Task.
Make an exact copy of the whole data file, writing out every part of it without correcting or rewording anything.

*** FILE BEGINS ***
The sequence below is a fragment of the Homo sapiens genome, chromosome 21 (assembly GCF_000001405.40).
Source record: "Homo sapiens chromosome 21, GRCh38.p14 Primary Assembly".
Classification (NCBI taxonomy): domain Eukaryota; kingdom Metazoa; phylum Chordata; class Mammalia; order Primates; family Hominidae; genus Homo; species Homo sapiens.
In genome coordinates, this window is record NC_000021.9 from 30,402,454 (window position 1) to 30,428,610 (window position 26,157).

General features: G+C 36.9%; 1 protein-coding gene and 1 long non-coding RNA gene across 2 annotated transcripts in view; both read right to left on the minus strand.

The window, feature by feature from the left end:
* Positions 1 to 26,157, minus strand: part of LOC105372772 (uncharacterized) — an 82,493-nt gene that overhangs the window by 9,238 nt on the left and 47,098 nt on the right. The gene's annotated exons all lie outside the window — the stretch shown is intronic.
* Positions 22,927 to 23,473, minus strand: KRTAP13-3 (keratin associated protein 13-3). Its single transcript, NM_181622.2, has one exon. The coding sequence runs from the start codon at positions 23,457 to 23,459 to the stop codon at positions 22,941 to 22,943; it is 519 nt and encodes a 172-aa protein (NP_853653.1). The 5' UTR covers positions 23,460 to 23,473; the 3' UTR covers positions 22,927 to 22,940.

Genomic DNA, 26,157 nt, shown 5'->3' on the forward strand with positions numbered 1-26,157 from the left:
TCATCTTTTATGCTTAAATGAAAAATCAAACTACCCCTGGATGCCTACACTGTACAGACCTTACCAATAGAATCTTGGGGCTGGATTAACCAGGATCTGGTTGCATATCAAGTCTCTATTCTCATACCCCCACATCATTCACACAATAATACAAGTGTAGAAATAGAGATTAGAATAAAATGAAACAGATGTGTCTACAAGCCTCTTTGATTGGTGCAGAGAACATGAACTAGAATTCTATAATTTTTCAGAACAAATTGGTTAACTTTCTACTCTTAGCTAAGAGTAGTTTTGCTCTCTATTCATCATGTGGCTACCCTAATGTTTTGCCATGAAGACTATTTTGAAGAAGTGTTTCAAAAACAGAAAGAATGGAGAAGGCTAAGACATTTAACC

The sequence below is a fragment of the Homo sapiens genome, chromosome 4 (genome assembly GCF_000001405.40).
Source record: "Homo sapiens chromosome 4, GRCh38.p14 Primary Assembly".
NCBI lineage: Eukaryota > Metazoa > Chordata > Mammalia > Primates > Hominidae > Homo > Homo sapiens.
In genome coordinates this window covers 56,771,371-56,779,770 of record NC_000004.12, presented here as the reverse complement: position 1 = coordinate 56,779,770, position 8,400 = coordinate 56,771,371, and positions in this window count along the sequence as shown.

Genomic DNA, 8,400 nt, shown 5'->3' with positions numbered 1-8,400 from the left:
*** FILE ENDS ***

The sequence below is a fragment of the Homo sapiens genome, chromosome 21 (assembly GCF_000001405.40).
Source record: "Homo sapiens chromosome 21, GRCh38.p14 Primary Assembly".
Classification (NCBI taxonomy): domain Eukaryota; kingdom Metazoa; phylum Chordata; class Mammalia; order Primates; family Hominidae; genus Homo; species Homo sapiens.
In genome coordinates, this window is record NC_000021.9 from 30,402,454 (window position 1) to 30,428,610 (window position 26,157).

General features: G+C 36.9%; 1 protein-coding gene and 1 long non-coding RNA gene across 2 annotated transcripts in view; both read right to left on the minus strand.

The window, feature by feature from the left end:
* Positions 1 to 26,157, minus strand: part of LOC105372772 (uncharacterized) — an 82,493-nt gene that overhangs the window by 9,238 nt on the left and 47,098 nt on the right. The gene's annotated exons all lie outside the window — the stretch shown is intronic.
* Positions 22,927 to 23,473, minus strand: KRTAP13-3 (keratin associated protein 13-3). Its single transcript, NM_181622.2, has one exon. The coding sequence runs from the start codon at positions 23,457 to 23,459 to the stop codon at positions 22,941 to 22,943; it is 519 nt and encodes a 172-aa protein (NP_853653.1). The 5' UTR covers positions 23,460 to 23,473; the 3' UTR covers positions 22,927 to 22,940.

Genomic DNA, 26,157 nt, shown 5'->3' on the forward strand with positions numbered 1-26,157 from the left:
TCATCTTTTATGCTTAAATGAAAAATCAAACTACCCCTGGATGCCTACACTGTACAGACCTTACCAATAGAATCTTGGGGCTGGATTAACCAGGATCTGGTTGCATATCAAGTCTCTATTCTCATACCCCCACATCATTCACACAATAATACAAGTGTAGAAATAGAGATTAGAATAAAATGAAACAGATGTGTCTACAAGCCTCTTTGATTGGTGCAGAGAACATGAACTAGAATTCTATAATTTTTCAGAACAAATTGGTTAACTTTCTACTCTTAGCTAAGAGTAGTTTTGCTCTCTATTCATCATGTGGCTACCCTAATGTTTTGCCATGAAGACTATTTTGAAGAAGTGTTTCAAAAACAGAAAGAATGGAGAAGGCTAAGACATTTAACC

The sequence below is a fragment of the Homo sapiens genome, chromosome 4 (genome assembly GCF_000001405.40).
Source record: "Homo sapiens chromosome 4, GRCh38.p14 Primary Assembly".
NCBI lineage: Eukaryota > Metazoa > Chordata > Mammalia > Primates > Hominidae > Homo > Homo sapiens.
In genome coordinates this window covers 56,771,371-56,779,770 of record NC_000004.12, presented here as the reverse complement: position 1 = coordinate 56,779,770, position 8,400 = coordinate 56,771,371, and positions in this window count along the sequence as shown.

Genomic DNA, 8,400 nt, shown 5'->3' with positions numbered 1-8,400 from the left: